False Defenses in Defamation ©
Christopher H. Whelan, Esq.
Christopher H. Whelan, Inc.
11246 Gold Express Drive, #100
Gold River, CA 95670
Telephone (916) 635-5577
Fax: (916) 635-9159
TABLE OF CONTENTS: FALSE OR INEFFECTIVE DEFENSES YOU MAY SEE IN NON-MEDIA DEFAMATION CASES
FALSE DEFENSE #1. Denial of Publication
FALSE DEFENSE #2. No Belief by Recipient.
FALSE DEFENSE #3. Accurate Repetition of Statement by Others
FALSE DEFENSE #4. Possible Innocent Meaning
#5. Explicit Language Innocent, Only
FALSE DEFENSE #6. Plaintiff Cannot Prove Falsity
FALSE DEFENSE #7. Hearsay Is the Only Evidence of Publication
FALSE DEFENSE #8. Plaintiff Is the Only Witness to Publication
FALSE DEFENSE #9. Self-Publication Equals Consent and Therefore No Liability
FALSE DEFENSE #10. Worker’s Compensation Exclusivity
FALSE DEFENSE #11. No Evidence of Damages
FALSE DEFENSE #12. Publisher Believed the Statement.
FALSE DEFENSE #13. Defendant Did Not Intend Harm (i.e. Joke, Good Faith or Innocent Motives in Publication)
FALSE DEFENSE #14. Defendant Had No Animosity or Hatred of Plaintiff.
FALSE DEFENSE #15. The Publication Was a Mistake
FALSE DEFENSE #16. The Publication Was Mistakenly Understood In a Defamatory Sense
FALSE DEFENSE #17. Evidence of Lack of Injury Inadmissible in Some Circumstances.
FALSE DEFENSE #18. C.C. § 47(b) Prevents The Introduction of Any Evidence of an Absolutely Privileged Statement.
FALSE DEFENSE #19. If Defamation Caused a Termination in an At-Will Employment There Can Be No Wage Loss Since Plaintiff Could Be Terminated At Any Time.
FALSE DEFENSE #20. The Statute of Limitations Has Passed as To Similar But Long Past Publications and All Similar Publications Are Time-Barred
FALSE DEFENSE #21. The Statute of Limitations Has Passed for Some Long Ago Published But Hidden Defamatory Statement
FALSE OR INEFFECTIVE DEFENSES YOU MAY SEE
IN NON-MEDIA DEFAMATION CASES
Set forth below are a number of false defenses you may encounter in a non-media defamation case. Also, included are explanations of why these defenses are contrary to the law and/or are ineffective. For tactical purposes, you may either want to expose and explain the false defense to defense counsel immediately, or wait for trial to explain that the law does not support the defense. At that time, you may want to soften the shock by agreeing that defamation is "...a forest of complexities, overgrown with anomalies, inconsistencies and perverse rigidities." McNair v. Worldwide Church of God (1987) 197 Cal.App.3d 363, 375.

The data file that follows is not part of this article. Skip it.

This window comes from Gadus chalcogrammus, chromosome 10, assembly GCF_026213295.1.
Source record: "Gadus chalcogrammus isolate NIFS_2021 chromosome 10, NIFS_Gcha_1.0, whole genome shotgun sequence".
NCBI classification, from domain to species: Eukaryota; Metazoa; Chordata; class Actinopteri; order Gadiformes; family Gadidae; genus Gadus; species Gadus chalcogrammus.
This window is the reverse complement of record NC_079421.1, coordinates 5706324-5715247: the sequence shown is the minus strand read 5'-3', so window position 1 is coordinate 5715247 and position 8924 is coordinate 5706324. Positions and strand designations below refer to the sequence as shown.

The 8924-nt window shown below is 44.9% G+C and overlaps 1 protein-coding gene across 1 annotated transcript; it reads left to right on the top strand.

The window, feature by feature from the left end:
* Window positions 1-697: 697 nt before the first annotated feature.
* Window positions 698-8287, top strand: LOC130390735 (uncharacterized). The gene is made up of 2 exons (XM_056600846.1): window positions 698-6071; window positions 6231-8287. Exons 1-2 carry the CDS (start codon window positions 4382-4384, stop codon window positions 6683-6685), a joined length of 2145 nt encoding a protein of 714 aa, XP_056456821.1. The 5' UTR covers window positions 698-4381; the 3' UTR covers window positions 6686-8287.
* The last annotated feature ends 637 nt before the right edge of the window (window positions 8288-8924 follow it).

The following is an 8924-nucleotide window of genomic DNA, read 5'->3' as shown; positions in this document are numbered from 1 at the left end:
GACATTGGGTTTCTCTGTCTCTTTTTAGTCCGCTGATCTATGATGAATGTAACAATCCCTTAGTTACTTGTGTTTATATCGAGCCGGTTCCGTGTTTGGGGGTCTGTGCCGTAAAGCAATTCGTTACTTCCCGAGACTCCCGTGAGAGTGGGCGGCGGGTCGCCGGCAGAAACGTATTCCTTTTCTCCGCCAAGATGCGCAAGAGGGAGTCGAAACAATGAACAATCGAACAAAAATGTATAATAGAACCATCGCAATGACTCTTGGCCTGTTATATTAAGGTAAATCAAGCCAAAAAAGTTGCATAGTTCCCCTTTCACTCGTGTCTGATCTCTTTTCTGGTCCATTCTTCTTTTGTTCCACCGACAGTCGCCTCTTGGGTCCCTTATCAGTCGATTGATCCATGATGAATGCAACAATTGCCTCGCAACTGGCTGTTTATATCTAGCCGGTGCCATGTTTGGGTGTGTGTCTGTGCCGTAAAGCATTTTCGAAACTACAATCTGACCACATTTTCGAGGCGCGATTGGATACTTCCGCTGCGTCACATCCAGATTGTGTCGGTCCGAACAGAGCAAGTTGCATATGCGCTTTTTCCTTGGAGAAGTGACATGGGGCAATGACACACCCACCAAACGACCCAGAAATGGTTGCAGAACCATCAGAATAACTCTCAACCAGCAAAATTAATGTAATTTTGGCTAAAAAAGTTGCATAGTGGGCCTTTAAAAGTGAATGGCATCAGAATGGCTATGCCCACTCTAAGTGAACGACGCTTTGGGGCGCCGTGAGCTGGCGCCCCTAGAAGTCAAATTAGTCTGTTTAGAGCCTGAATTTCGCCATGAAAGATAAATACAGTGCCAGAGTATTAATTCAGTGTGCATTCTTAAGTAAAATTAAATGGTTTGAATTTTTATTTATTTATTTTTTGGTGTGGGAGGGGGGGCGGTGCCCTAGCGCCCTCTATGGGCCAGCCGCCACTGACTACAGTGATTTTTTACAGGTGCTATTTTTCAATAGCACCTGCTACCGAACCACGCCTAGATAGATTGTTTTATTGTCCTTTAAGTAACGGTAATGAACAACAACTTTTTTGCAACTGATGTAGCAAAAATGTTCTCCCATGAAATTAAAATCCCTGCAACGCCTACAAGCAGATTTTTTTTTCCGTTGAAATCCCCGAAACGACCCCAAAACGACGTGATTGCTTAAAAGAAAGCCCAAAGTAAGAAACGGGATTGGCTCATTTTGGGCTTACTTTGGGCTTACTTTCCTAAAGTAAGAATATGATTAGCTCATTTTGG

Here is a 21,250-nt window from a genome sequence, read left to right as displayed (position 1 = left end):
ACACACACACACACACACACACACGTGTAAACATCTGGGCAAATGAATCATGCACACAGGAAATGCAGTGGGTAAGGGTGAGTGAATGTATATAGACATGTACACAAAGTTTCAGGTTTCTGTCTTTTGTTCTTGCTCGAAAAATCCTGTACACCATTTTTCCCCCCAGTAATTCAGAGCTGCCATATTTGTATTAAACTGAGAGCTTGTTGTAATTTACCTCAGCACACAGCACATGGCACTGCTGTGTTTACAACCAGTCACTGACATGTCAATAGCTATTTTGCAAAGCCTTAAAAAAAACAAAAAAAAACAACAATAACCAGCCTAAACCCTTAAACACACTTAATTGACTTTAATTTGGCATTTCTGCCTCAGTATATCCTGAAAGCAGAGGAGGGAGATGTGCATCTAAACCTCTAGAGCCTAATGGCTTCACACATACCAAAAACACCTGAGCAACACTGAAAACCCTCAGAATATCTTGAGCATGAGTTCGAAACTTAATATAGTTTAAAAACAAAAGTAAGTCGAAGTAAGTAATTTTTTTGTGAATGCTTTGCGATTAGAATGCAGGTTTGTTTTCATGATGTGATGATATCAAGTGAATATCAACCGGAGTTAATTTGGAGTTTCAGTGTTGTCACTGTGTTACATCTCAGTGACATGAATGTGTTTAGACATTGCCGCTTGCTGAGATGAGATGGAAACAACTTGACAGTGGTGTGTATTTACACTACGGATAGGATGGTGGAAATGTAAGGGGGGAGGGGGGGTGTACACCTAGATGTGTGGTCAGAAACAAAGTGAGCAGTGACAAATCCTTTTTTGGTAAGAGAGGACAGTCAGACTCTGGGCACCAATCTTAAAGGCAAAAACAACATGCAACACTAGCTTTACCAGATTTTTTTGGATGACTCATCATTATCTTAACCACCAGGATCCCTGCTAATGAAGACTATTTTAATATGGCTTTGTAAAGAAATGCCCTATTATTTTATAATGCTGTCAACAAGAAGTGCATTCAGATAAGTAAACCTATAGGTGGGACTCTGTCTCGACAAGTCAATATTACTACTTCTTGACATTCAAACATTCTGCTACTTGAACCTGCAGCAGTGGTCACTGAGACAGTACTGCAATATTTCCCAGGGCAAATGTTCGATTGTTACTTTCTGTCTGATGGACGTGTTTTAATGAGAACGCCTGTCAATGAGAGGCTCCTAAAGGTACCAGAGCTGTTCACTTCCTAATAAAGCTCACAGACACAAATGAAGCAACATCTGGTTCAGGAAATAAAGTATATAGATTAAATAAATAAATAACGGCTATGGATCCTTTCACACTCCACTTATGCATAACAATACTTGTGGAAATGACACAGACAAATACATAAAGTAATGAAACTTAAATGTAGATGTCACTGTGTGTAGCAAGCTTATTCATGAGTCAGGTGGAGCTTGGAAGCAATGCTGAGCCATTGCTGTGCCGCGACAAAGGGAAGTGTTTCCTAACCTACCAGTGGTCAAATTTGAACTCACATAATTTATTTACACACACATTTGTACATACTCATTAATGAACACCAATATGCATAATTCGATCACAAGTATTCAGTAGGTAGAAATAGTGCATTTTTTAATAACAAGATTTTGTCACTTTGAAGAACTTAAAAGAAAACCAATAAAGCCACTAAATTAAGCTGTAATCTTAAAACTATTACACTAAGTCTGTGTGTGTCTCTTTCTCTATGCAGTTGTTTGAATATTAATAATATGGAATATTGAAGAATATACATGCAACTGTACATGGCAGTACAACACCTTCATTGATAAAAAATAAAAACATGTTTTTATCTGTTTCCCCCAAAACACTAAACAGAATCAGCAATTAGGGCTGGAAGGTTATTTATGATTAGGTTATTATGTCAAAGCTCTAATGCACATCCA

FALSE DEFENSE #1. Denial of Publication.
At times the defendant for misguided tactical reasons may deny publishing and/or belief in the statements alleged to be defamatory. This tactic can be costly since to do so can result in the conditional privilege being removed from the case and therefore plaintiffs need to prove malice in a defamation per se case. The reasoning behind this apparent drastic result is clear when the purpose of the conditional privilege is recognized.
The conditional privilege arises to protect, ". . . one who makes a statement, in a reasonable manner and for a proper purpose, to persons having a common interest with him in the subject matter of the communication, when the publication is of a kind reasonably calculated to protect or further it. (Civ. Code, sec. 47 subd. 3; 3 Rest., Torts, sec. 596; Prosser on Torts, sec. 94, p. 837; see also 3 Rest., Torts, sects. 594, 595.)" Emde v. San Joaquin Cnty. Cent. Lab. (1943) 23 Cal.2d 146, 154.